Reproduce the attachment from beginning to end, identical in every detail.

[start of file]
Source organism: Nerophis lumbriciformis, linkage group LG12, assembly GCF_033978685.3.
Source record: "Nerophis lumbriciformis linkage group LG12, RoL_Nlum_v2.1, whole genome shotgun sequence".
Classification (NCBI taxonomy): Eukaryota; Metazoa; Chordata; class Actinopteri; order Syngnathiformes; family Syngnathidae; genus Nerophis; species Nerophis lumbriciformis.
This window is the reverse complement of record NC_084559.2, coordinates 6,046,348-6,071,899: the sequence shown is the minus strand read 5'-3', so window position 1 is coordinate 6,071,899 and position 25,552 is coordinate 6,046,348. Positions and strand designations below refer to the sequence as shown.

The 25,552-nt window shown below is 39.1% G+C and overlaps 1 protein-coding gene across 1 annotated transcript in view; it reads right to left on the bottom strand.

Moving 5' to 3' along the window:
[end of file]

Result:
Source organism: Nerophis lumbriciformis, linkage group LG12, assembly GCF_033978685.3.
Source record: "Nerophis lumbriciformis linkage group LG12, RoL_Nlum_v2.1, whole genome shotgun sequence".
Classification (NCBI taxonomy): Eukaryota; Metazoa; Chordata; class Actinopteri; order Syngnathiformes; family Syngnathidae; genus Nerophis; species Nerophis lumbriciformis.
This window is the reverse complement of record NC_084559.2, coordinates 6,046,348-6,071,899: the sequence shown is the minus strand read 5'-3', so window position 1 is coordinate 6,071,899 and position 25,552 is coordinate 6,046,348. Positions and strand designations below refer to the sequence as shown.

The 25,552-nt window shown below is 39.1% G+C and overlaps 1 protein-coding gene across 1 annotated transcript in view; it reads right to left on the bottom strand.

Moving 5' to 3' along the window: